Tilghman said he’s not quite sure what genre of music he'll pursue.
“I have some direction I am looking at and Blake helped me a lot to sort of find a lane to get in,” Tilghman said. “I don’t really know if it fits snuggly into any category. I do love country music, I just never felt I had a voice that would fit that kind of music, but he kind of taught me that I do.”
Tilghman described his taste in music as eclectic.
“I love old southern gospel music like Gold City Quartet, but I also love Mahalia Jackson, and I also love Michael Jackson,” Tilghman said. “I love the Avett Brothers, Kenny Rogers, Bill Withers, Garth Brooks, Dolly Parton and the Allman Brothers. I also love People & Songs, a fairly current worship band.
“I am just all over the place.”
Tilghman hopes his music will draw attention to his life.
“I want my life to be a witness and when I say that, every part of it,” Tilghman said. “I want to love you regardless and I want to love you unconditionally, regardless. But then I also want to show you this is what having faith in Jesus is. Sometimes you fall and fail, and make bad decisions. Sometimes you live a certain way or do certain things that other people disagree with, or maybe I disagree with, but you still just love one another.
“When the songwriters on the show first asked me about an original song they asked me if I had any songs that I wanted my original song to be like. I told them I want my song to make people feel what I feel when I listen to “Frail” by Jars of Clay or “Rise Up” by Andra Day. Those songs move you and give you hope. That is what I want my music to do and hopefully it will."
A supportive family
Tilghman said the process of being on "The Voice" has brought his family closer.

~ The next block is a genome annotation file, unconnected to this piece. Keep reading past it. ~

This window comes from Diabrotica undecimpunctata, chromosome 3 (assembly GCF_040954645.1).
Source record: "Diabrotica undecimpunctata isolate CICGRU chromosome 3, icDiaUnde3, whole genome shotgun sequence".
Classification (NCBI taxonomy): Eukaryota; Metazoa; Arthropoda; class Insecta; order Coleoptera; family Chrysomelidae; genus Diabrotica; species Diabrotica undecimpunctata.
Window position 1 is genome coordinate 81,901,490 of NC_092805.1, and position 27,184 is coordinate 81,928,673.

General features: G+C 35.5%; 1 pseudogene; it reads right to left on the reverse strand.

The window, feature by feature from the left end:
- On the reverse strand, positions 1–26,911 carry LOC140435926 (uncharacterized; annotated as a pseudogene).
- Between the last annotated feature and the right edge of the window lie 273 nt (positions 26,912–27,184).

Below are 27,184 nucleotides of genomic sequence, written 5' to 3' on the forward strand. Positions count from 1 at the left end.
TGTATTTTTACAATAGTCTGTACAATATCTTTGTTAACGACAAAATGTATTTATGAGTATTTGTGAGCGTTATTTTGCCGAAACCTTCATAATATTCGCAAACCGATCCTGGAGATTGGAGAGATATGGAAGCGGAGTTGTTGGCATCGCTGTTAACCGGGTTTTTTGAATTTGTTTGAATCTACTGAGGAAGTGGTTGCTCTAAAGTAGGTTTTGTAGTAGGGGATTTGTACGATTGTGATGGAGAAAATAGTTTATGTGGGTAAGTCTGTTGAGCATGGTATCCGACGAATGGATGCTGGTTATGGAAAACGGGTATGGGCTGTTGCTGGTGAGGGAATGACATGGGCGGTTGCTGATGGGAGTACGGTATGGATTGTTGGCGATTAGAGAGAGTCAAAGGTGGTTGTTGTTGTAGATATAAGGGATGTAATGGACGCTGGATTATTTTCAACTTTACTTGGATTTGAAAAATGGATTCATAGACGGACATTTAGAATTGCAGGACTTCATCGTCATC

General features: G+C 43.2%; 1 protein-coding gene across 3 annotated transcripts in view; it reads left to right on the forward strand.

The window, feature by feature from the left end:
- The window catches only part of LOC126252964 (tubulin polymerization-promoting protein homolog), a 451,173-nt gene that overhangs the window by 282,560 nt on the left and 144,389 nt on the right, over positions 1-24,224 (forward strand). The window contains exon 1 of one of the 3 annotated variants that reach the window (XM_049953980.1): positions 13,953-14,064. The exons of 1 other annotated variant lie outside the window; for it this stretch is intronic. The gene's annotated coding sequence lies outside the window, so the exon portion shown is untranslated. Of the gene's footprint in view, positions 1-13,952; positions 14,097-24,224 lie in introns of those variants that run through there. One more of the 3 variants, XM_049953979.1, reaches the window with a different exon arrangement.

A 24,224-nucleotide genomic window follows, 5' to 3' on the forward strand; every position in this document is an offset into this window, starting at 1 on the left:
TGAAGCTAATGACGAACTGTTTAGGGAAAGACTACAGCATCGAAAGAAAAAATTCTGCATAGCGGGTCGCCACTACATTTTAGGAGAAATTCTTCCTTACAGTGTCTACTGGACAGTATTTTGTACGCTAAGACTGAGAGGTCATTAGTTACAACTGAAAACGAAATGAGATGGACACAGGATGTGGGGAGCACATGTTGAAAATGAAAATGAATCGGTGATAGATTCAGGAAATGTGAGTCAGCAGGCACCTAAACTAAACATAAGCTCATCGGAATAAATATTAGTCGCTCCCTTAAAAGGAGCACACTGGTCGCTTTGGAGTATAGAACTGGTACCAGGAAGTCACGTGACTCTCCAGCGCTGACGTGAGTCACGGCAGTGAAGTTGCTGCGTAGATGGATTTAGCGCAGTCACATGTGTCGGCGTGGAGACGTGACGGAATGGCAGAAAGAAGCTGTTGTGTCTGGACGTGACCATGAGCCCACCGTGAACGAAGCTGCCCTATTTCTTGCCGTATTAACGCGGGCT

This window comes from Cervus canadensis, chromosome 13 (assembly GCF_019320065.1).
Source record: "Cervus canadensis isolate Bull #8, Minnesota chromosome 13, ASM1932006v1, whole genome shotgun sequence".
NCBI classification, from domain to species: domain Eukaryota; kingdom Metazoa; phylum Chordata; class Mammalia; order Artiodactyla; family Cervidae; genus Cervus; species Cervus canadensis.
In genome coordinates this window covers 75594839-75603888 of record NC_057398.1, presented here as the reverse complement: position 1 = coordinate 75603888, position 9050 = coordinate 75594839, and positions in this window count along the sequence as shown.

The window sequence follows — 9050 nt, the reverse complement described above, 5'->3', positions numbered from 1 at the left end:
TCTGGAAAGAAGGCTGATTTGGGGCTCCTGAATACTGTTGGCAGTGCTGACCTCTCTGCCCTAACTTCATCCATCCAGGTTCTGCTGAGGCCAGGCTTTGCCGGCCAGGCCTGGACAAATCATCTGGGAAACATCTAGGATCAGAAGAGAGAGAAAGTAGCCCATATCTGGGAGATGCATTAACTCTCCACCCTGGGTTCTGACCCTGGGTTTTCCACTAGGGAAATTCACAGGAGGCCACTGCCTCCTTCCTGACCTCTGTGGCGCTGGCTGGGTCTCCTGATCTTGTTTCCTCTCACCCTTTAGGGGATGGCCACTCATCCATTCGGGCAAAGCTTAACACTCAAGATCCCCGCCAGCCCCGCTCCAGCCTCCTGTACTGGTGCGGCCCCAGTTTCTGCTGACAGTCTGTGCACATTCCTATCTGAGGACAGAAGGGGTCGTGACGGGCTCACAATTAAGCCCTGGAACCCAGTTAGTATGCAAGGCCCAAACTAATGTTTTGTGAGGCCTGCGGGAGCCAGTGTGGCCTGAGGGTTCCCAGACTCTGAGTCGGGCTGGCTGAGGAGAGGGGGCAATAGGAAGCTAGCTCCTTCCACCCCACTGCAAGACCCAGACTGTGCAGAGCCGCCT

“I feel like I am closer with my brother and sister, and I have become closer with my in-laws through all this,” Tilghman said. “It has been a huge undertaking that we did together.
“My oldest son, Eagan, is actually gifted musically as well. He recorded himself singing that old song “I’d Like to Visit the Moon” and did a little video on Instagram. At the very end of the video there was some footage when they announced the winner. It was just so moving. I layed in my bed, watched it and wept.”
The love and support he has received through all this from everyone has been phenomenal Tilghman said – something he is very appreciative of. The watch party at the Temple Theatre the night he won topped it off, he said.
“I’m not going to lie, I have watched that 20 times and I cry every-time,” Tilghman said. “When I see the way the people were following those guidelines they have to follow because of the pandemic, and they still came out. When they announced my name the way that room erupted, it breaks my heart every-time in a good way.”
Tilghman also gives credit to his family for their support, especially his wife, Brooke.
“She has proven to be invaluable in all of this," he said. “She’s the one who surfed the internet trying to figure out the statistics on who might could win. I will say she is probably the number one person that would have said, 'Todd if you follow the statistics you might win this.'
“I tell people all the time if you think you like me just meet my wife and kids you will love them.”
Tilghman said moving forward he knows his life is about to change.
What some people close to "The Voice" champion Todd Tilghman are saying:
“Honestly because we don’t know any of the specifics yet I haven’t started that part of the plan," Tilghman said. “Right now what I am doing is taking the first steps in the music world. I don’t know what is going to happen.
“Here at the church when I am here I am grateful to be here, and when I’m not here I have people I can rely on. I’ve been really clear about this from the beginning – it’s all in God’s hands and whatever His plans are for me I am willing to pursue it and go where it takes me.”
Cheryl Owens is a reporter for The Meridian Star in Meridian, Mississippi. Email firstname.lastname@example.org.